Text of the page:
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From Midnight to Broad Daylight: The constructive capabilities of techno and
Unformatted Document Text:  From Midnight to Broad Daylight 8 A brief history of rave: culture and the carnivalesque In an article on popular music and community Pratt tells us that "music responds both to the increasingly common human experience of the decline of intimate connection to community…and also to the desires for new forms of community and new codes of public space." He goes on to say that "while popular music often provides commonly recognized affectively empowering experiences for its audiences, its effects may be more concretely described in terms of a particular kind of temporal-spatial creation", what he calls "free space" (Pratt, 1989, p. 59). As such, the underground techno scene is Detroit was conceived and materialized because of a strong desire for community. Similarly, the rave scene responded to a new longing for public space. Thus, while rave culture and EDM are not one in the same, they can both be interpreted as responses to a longing for community and space, a place to call one's own. Speaking about the late 1980s in Britain Sicko recounts how youth responded communally to the sounds of technology emerging at the time. “Free of the constraints of space and the law, parties grew into mass gatherings of thousands at a time and became known as ‘raves’” (1999, p. 114). Reynolds tells us that the turning point can in the summer of 1987 when Paul Oakenfold – a DJ and club promoter in London – rented a villa in Ibiza where he spent the summer dancing all night on ecstasy with DJ friends he invited (1999, p. 58). Upon their return to London they brought back with them "a complete subcultural package of slang, behavior, and clothing" (Reynolds, 1999, p. 58). Due to laws that restricted club operating hours, people wanting to dance all night began turning to illegal warehouse parties. According to Reynolds warehouse parties in London date back "to the reggae 'blues,' shebeens, and illegal after-hours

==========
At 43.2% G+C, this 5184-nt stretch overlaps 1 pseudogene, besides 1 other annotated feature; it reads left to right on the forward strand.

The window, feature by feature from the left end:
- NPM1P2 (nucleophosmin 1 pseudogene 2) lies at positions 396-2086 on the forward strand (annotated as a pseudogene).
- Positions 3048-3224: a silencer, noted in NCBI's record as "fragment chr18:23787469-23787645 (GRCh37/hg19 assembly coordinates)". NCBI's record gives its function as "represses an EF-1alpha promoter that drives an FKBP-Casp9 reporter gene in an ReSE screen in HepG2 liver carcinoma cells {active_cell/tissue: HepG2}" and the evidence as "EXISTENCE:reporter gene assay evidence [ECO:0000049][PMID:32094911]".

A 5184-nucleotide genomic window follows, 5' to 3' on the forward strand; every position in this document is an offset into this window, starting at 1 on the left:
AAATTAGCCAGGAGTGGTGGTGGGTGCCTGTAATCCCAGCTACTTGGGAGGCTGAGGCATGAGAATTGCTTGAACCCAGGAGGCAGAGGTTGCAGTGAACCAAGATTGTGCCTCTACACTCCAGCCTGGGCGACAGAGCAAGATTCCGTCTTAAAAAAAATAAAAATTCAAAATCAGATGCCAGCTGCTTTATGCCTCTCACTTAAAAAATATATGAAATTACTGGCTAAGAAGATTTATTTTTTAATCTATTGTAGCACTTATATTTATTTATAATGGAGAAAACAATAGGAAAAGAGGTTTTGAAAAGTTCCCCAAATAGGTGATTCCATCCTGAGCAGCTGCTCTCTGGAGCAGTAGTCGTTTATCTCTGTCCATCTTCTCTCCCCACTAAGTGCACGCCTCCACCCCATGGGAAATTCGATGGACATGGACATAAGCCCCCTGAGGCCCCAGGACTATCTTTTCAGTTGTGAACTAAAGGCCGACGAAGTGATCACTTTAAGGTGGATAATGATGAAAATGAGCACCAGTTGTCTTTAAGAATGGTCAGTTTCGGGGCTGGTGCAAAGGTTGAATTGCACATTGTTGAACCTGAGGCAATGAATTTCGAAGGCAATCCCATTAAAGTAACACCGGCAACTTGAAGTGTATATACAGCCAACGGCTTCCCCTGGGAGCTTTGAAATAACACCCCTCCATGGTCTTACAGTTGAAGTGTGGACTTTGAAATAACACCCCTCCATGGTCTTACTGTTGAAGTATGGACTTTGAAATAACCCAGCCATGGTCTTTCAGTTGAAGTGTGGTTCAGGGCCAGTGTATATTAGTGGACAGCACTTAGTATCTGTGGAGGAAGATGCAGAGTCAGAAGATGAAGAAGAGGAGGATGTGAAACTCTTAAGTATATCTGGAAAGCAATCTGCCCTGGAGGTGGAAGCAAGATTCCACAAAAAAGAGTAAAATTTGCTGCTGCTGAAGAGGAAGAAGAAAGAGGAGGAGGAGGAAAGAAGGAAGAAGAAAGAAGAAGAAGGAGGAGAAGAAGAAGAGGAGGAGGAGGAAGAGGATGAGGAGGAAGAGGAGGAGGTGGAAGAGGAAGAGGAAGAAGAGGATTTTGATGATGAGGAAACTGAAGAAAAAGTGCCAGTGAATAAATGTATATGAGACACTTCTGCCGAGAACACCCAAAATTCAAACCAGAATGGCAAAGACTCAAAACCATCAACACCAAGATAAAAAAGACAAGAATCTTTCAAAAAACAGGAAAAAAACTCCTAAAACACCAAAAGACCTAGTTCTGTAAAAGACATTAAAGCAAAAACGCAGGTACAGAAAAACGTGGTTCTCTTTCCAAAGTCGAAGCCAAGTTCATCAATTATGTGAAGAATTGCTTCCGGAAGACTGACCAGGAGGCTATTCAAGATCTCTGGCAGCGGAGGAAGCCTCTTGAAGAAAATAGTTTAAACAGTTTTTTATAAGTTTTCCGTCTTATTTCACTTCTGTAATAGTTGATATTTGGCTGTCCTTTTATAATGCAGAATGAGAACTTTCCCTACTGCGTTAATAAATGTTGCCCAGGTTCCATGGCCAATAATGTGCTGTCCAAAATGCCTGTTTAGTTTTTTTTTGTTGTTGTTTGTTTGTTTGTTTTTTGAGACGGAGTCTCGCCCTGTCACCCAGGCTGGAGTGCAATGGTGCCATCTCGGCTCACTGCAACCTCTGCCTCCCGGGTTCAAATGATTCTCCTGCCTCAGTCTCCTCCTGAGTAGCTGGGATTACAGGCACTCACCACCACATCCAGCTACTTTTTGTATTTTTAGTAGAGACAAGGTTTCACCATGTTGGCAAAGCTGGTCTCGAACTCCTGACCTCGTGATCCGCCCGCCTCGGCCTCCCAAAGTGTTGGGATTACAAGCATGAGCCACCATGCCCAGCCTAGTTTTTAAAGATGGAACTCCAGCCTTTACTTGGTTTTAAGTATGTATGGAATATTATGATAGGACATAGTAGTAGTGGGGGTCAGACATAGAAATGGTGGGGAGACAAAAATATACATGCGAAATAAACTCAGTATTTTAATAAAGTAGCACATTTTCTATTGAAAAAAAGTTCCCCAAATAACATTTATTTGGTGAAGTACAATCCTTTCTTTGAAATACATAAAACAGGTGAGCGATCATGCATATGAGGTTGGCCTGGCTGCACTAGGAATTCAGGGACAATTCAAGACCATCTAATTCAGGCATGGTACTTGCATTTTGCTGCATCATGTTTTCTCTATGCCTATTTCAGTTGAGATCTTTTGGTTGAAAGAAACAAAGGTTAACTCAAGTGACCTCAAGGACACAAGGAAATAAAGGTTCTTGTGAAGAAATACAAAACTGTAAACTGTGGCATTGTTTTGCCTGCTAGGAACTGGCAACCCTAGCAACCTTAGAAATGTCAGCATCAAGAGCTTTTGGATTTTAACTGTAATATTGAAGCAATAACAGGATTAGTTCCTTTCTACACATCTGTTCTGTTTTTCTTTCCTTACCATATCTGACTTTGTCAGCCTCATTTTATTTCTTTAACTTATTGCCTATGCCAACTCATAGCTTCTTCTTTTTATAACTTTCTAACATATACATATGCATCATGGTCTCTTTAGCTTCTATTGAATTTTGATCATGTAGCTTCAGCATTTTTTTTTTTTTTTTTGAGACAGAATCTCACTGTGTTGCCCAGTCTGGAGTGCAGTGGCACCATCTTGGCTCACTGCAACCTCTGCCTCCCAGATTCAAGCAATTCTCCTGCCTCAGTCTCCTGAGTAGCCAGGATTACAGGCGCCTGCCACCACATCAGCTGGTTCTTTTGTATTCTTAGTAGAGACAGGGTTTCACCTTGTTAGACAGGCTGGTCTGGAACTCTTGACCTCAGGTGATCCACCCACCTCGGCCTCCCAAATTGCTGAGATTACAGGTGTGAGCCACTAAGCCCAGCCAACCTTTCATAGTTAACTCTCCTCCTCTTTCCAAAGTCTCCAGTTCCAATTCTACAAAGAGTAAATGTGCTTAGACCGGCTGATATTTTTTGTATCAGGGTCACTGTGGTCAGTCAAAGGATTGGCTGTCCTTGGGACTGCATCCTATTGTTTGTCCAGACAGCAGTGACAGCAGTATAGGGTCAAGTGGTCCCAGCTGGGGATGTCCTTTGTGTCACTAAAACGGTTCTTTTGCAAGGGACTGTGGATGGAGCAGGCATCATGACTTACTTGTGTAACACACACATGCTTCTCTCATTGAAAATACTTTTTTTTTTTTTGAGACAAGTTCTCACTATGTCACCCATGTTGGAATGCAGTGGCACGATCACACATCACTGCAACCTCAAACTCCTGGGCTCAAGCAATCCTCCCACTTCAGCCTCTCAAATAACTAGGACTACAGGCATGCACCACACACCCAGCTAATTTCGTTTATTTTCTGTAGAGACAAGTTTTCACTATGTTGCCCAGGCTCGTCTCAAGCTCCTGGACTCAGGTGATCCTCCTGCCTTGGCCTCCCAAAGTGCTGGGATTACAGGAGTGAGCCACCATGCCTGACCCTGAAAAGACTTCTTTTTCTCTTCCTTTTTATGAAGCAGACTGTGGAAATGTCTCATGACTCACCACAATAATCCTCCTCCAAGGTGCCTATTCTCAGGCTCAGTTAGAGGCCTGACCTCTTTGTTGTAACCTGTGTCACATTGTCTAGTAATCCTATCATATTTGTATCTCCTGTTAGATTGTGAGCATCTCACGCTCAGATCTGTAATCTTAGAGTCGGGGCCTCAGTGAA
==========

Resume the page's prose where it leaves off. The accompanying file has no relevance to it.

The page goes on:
Authors: Farrugia, Rebekah.
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From Midnight to Broad Daylight
8
A brief history of rave: culture and the carnivalesque
In an article on popular music and community Pratt tells us that "music responds both to
the increasingly common human experience of the decline of intimate connection to
community…and also to the desires for new forms of community and new codes of public
space." He goes on to say that "while popular music often provides commonly recognized
affectively empowering experiences for its audiences, its effects may be more concretely
described in terms of a particular kind of temporal-spatial creation", what he calls "free space"
(Pratt, 1989, p. 59). As such, the underground techno scene is Detroit was conceived and
materialized because of a strong desire for community. Similarly, the rave scene responded to a
new longing for public space. Thus, while rave culture and EDM are not one in the same, they
can both be interpreted as responses to a longing for community and space, a place to call one's
own.
Speaking about the late 1980s in Britain Sicko recounts how youth responded
communally to the sounds of technology emerging at the time. “Free of the constraints of space
and the law, parties grew into mass gatherings of thousands at a time and became known as
‘raves’” (1999, p. 114). Reynolds tells us that the turning point can in the summer of 1987 when
Paul Oakenfold – a DJ and club promoter in London – rented a villa in Ibiza where he spent the
summer dancing all night on ecstasy with DJ friends he invited (1999, p. 58). Upon their return
to London they brought back with them "a complete subcultural package of slang, behavior, and
clothing" (Reynolds, 1999, p. 58). Due to laws that restricted club operating hours, people
wanting to dance all night began turning to illegal warehouse parties. According to Reynolds
warehouse parties in London date back "to the reggae 'blues,' shebeens, and illegal after-hours


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